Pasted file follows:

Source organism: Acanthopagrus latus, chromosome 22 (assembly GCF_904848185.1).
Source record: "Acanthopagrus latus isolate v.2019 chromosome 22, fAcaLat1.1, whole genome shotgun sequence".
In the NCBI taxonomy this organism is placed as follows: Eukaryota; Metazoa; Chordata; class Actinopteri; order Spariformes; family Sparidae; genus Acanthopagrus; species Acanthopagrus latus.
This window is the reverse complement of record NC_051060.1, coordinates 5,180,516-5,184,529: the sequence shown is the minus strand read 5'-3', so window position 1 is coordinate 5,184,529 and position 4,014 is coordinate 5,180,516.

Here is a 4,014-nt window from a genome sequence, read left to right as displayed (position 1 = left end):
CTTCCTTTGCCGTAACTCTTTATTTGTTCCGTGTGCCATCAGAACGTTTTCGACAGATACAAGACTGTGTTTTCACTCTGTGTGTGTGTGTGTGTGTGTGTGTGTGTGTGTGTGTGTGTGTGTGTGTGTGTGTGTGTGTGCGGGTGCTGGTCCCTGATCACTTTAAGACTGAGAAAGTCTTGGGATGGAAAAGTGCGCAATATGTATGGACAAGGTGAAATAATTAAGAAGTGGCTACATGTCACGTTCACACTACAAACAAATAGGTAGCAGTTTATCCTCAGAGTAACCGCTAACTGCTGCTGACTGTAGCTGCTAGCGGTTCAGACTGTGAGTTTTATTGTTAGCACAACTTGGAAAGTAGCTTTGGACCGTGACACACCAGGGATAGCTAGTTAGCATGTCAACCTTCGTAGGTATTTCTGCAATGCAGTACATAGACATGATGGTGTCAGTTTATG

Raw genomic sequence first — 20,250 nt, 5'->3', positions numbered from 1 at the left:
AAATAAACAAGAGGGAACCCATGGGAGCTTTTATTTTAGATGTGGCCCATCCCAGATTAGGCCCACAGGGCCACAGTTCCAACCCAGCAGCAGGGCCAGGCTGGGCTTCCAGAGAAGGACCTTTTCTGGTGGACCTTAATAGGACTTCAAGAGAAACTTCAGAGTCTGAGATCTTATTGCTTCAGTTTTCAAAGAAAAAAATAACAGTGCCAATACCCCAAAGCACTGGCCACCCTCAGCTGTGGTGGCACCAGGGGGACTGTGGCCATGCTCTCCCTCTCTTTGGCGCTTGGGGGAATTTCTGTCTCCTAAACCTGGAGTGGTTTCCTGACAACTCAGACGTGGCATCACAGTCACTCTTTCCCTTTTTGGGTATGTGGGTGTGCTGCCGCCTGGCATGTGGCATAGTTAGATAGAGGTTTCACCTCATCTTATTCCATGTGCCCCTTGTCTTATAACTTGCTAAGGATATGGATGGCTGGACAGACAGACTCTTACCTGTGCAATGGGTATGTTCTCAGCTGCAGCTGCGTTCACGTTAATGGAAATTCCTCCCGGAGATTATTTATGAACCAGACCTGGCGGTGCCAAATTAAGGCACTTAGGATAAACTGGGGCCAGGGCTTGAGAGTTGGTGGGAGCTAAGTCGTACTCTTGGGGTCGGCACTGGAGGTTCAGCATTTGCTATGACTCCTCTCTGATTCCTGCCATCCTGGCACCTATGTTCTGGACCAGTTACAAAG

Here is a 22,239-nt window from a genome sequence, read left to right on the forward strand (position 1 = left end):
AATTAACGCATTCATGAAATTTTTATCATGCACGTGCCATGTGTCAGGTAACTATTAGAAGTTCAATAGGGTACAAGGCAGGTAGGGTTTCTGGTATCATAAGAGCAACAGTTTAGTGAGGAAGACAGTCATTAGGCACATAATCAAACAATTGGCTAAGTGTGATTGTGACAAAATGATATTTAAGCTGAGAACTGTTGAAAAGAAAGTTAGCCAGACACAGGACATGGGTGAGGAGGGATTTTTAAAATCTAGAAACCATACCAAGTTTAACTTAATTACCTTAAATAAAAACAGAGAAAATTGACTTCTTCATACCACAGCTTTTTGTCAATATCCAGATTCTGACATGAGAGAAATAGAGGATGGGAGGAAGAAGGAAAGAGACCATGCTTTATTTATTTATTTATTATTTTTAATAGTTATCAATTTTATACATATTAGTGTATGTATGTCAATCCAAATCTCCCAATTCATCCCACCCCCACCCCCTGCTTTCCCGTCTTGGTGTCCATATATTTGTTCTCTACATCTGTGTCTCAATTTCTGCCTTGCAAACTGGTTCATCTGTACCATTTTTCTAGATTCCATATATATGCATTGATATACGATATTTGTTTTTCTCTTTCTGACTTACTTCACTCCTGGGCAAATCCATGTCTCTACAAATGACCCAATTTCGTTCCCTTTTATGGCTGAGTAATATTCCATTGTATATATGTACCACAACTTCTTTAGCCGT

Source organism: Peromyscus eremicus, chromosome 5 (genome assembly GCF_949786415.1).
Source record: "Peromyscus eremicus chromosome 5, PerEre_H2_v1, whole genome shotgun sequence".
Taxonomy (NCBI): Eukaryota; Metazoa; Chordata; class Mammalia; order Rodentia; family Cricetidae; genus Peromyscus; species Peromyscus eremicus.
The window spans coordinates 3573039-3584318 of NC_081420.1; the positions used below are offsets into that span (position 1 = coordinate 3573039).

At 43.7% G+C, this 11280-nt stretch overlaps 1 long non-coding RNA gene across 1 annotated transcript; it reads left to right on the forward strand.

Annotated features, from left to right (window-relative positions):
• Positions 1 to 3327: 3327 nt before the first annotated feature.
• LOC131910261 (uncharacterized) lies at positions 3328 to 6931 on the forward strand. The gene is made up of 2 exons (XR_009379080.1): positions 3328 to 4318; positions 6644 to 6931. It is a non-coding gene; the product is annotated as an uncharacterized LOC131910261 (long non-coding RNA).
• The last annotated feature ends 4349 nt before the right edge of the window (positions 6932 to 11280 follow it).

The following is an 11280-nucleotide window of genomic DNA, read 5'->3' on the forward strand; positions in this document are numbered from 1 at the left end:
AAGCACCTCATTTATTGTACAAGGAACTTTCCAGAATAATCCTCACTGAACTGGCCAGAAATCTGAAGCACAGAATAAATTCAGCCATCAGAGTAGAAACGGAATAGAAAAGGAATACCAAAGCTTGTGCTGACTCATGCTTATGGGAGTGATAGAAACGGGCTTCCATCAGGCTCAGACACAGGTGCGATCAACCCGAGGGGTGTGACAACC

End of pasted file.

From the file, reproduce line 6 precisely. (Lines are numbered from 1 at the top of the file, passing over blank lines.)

CTTCCTTTGCCGTAACTCTTTATTTGTTCCGTGTGCCATCAGAACGTTTTCGACAGATACAAGACTGTGTTTTCACTCTGTGTGTGTGTGTGTGTGTGTGTGTGTGTGTGTGTGTGTGTGTGTGTGTGTGTGTGTGTGTGCGGGTGCTGGTCCCTGATCACTTTAAGACTGAGAAAGTCTTGGGATGGAAAAGTGCGCAATATGTATGGACAAGGTGAAATAATTAAGAAGTGGCTACATGTCACGTTCACACTACAAACAAATAGGTAGCAGTTTATCCTCAGAGTAACCGCTAACTGCTGCTGACTGTAGCTGCTAGCGGTTCAGACTGTGAGTTTTATTGTTAGCACAACTTGGAAAGTAGCTTTGGACCGTGACACACCAGGGATAGCTAGTTAGCATGTCAACCTTCGTAGGTATTTCTGCAATGCAGTACATAGACATGATGGTGTCAGTTTATG